The effect of a maternal plant-based diet during pregnancy on obesity and diabetes in the offspring
MetadataShow full item record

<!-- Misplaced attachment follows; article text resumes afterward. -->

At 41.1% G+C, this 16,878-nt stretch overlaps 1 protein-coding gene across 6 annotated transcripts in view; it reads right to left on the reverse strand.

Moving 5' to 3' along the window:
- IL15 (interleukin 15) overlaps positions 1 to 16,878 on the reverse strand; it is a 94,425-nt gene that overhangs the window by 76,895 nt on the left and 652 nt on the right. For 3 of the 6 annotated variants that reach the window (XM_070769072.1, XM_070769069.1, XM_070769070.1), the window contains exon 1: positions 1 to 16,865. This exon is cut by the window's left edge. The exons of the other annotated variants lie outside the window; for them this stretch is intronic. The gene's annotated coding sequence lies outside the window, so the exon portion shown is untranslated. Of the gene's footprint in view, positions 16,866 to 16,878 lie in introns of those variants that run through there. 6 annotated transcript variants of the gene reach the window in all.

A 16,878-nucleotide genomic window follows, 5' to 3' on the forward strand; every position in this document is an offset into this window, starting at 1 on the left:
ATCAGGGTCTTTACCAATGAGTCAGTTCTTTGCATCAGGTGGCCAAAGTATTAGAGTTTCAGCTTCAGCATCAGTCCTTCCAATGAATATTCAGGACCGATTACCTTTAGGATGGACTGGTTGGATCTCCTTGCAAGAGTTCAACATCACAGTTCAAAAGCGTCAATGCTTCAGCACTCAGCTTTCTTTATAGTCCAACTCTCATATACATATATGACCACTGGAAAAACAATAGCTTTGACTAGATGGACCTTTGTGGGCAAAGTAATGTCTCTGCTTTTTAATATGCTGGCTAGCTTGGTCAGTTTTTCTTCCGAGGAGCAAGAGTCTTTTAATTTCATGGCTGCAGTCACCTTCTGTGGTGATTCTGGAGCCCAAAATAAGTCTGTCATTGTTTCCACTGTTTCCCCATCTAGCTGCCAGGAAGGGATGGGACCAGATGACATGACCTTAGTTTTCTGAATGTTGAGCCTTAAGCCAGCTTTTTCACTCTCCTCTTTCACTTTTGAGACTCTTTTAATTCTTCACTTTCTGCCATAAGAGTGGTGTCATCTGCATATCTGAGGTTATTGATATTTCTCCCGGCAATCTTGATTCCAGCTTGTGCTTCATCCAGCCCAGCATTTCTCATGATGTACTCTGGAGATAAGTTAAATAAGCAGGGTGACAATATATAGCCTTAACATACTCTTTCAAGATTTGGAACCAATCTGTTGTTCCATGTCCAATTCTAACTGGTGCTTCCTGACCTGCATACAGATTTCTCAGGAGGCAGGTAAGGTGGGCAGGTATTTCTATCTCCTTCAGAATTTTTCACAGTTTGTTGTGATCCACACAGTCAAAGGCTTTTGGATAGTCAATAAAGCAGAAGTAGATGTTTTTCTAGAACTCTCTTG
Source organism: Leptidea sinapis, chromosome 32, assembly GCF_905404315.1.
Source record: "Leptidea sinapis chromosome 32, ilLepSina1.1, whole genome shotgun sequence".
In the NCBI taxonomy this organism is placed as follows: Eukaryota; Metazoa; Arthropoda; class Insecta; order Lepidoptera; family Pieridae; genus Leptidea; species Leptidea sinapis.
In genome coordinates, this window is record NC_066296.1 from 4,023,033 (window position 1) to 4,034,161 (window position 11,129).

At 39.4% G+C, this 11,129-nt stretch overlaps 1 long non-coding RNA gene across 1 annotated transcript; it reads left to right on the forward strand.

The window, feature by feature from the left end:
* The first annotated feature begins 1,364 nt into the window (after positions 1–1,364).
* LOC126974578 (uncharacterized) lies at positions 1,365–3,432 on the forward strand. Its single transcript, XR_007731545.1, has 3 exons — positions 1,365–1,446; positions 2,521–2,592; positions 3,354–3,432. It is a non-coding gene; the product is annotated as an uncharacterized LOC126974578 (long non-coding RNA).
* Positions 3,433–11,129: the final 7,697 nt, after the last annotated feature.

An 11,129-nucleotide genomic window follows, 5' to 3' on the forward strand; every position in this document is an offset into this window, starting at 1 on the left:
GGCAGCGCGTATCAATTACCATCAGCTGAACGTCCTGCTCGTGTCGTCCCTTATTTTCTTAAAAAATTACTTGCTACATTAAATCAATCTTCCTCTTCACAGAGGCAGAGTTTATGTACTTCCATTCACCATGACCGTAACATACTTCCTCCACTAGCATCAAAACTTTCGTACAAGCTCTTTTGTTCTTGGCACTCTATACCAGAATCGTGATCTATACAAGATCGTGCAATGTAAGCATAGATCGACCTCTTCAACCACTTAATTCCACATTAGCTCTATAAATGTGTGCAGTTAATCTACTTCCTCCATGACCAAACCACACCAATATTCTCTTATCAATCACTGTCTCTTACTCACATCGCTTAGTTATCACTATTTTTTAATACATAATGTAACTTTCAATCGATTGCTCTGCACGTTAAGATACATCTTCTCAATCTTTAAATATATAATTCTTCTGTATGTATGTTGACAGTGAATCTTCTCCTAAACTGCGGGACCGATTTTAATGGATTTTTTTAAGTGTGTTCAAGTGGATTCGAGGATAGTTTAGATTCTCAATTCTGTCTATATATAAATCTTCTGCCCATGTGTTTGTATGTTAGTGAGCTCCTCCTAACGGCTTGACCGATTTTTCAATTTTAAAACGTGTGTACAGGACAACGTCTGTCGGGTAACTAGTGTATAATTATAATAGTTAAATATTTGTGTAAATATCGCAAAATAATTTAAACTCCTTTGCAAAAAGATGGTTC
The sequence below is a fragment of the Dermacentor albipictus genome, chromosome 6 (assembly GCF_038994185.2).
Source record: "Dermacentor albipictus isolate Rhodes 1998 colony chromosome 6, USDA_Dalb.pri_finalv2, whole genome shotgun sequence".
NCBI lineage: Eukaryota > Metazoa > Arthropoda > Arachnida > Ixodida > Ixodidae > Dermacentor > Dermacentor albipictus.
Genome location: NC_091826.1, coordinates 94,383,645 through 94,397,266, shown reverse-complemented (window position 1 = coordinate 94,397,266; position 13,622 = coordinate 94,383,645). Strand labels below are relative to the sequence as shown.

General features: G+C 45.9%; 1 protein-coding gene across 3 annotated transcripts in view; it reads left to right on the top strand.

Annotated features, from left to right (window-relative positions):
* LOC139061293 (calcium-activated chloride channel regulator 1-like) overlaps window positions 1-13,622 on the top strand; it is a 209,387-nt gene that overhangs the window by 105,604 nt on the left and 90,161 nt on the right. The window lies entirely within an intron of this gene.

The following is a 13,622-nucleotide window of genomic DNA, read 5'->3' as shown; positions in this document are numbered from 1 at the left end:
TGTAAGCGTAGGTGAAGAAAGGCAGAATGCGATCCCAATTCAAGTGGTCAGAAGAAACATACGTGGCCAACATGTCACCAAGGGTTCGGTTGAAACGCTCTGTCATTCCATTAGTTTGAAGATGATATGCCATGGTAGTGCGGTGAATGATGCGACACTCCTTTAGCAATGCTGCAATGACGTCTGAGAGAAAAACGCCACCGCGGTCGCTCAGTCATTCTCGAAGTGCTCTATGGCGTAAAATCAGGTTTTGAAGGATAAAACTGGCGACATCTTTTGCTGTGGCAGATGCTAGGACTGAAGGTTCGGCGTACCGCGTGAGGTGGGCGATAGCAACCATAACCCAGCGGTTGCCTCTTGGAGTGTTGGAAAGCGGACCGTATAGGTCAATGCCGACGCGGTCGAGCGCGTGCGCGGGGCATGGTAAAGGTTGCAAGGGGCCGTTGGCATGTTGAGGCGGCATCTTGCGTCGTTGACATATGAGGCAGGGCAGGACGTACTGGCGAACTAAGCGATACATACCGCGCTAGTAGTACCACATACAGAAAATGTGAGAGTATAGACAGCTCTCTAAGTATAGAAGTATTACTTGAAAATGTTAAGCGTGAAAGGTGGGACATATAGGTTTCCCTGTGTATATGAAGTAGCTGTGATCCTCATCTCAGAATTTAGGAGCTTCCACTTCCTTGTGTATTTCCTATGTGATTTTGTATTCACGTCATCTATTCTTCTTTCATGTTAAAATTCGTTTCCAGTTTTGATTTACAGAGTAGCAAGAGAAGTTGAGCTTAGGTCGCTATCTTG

Plant-based diets have recently been gaining popularity due to emerging research that highlights their positive impact on long-term health outcomes. These studies have recently become a topic of interest among the medical community, as plant-based diets have shown to decrease the risk of obesity, stroke, cardiovascular disease, hypertension, and type II diabetes in adults. However, research on plant-based diets is more limited in pregnancy and pediatrics. There are several studies that link predominantly plant-based maternal diets during pregnancy to decreased incidence of various pediatric diseases, including asthma and cancer. While the mechanism is not entirely understood, the theory is that these effects are a result of epigenetic mechanisms known as “metabolic programming”. However, more research is needed to determine whether or not plant-based diets in pregnant women would have the same beneficial epigenetic effects on cardiovascular risk factors in the offspring, given the positive cardiovascular effects they have in adults. The proposed study is a longitudinal study in which researchers will follow female patients through the course of their pregnancy and then through the development of the offspring, in order to define the link between maternal diet during pregnancy and the incidence of childhood obesity and diabetes in the offspring. With the high incidence of obesity in children in the United States, it would be worthwhile to determine whether or not prenatal factors, such as the maternal diet, are contributing to this public health problem.